London Philharmonic Orchestra/Osmo Vänskä – Sibelius’s music for The Tempest with Simon Callow – Stephen Hough plays Dvořák’s Piano Concerto

Dvořák
Piano Concerto in G minor, Op.33 [original version]
Sibelius
The Tempest – Incidental Music, Op.109 [selections from the two Suites using Osmo Vänskä’s “own narrated arrangement”]

Stephen Hough (piano)

Simon Callow (narrator) & Lilli Paasikivi (mezzo-soprano) [The Tempest]

London Philharmonic Orchestra
Osmo Vänskä


Reviewed by: Edward Clark

Reviewed: 10 February, 2016
Venue: Southbank Centre, London – Royal Festival Hall

Osmo VänskäPhotograph: Greg HelgesonScanning the programme note for Dvořák’s Piano Concerto the reader might have wondered why this rarity was chosen for performance. Using the undoubted skills of Stephen Hough and the never-less-than committed accompaniment of a fearless London Philharmonic under Osmo Vänskä it received the best possible advocacy using the composer’s original score, rather than opting for the once popular edition by Vilém Kurz.

But all was to no avail as it is a poor piece on every level: there is too little integration between piano and orchestra, rather a series of thematic repetitions which begin to wear thin well before halfway through the first movement The score itself is a bit threadbare with none of the later Dvořák’s charm and thematic fluency. It boggles the mind to realise he wrote this Concerto barely a year after finishing his first symphonic masterpiece, the delightfully fresh and melodically inspired Fifth Symphony.

Stephen HoughPhotograph: Andrew CrowleyThe proof of ineptness surely arrives with the first-movement cadenza, opening with a big flourish then petering out far too quickly before the orchestra re-enters to complete the movement. This work is a dud and no pleading by Stephen Hough could disguise its inadequacies, alas. Vänskä worked hard, too, but the composer’s lack of know-how in writing a large-scale Piano Concerto stands out like a sore thumb. Fortunately he recovered his compositional wits in the later lyrical and sometimes fiery Violin Concerto and then with his great masterpiece, the Cello Concerto, the finest of its kind ever composed.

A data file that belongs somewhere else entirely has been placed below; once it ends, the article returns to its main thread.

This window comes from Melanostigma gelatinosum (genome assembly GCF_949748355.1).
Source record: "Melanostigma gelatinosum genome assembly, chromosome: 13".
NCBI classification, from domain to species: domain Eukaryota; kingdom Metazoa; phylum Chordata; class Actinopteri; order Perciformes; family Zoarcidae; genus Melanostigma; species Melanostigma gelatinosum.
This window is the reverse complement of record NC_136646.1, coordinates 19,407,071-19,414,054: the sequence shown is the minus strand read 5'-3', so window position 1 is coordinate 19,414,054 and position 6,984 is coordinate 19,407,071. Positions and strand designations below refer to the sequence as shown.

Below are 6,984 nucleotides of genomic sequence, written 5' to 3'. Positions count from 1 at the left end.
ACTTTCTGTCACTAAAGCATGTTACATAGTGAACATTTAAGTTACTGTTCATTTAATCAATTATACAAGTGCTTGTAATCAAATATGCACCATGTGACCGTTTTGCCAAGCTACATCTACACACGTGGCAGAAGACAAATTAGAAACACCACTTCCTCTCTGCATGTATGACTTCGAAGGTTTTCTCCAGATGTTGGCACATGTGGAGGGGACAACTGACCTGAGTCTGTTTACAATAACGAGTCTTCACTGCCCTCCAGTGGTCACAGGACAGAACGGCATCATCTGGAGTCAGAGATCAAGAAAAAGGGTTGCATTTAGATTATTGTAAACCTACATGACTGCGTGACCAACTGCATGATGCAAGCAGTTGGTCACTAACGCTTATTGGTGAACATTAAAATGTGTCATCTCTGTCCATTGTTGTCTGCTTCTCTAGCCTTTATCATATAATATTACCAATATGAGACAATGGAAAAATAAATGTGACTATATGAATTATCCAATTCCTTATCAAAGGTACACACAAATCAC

Following the Concerto came a soothing encore, by way of Hough’s own transcription of Dvořák’s Songs My Mother Taught Me.

This concert was one of the series labelled Shakespeare 400 and the item for display was another rarity by a great composer, the incidental music to The Tempest written in 1925 by Sibelius for a Copenhagen production.

Evidence of the producer’s guidance to Sibelius on what was needed in musical accompaniment to Shakespeare’s text can be found in the composer’s library at his house, Ainola, a short distance outside Helsinki. Red-crayon marks from Adam Poulsen point to where music was required and the opening, intensely dramatic ‘Storm Prelude’ did away with any stage depictions of the shipwreck that opens the play.

Writing fluently and with obvious relish Sibelius composed his greatest theatre score; perhaps he identified himself with the magician, Prospero, admiring his own mysterious powers. He had use of a large orchestra, choir and soloists. No wonder this utterly magical music has never been heard in a full theatre production in the UK!

But hope springs eternal and there could be no better guide through this score than Osmo Vänskä, whose Sibelian credentials need no introduction. With an excellent contribution from Lilli Paasikivi enhancing the melodic charm of some of the many songs Shakespeare weaves into his play and set by Sibelius, together with a standout narration of parts of the dialogue by the inimitable Simon Callow, the score emerges as a climactic moment in pre-cinema depiction of a great text set to highly appropriate and atmospheric music.

It is a sign of the ageing composer looking to new horizons for his expressive needs, a journey that probably took him into the labyrinth of his doomed Eighth Symphony, begun around the time The Tempest score was made into two concert Suites in 1929, dwelt on and polished in the 1930s and burnt in the family stove in the 1940s.

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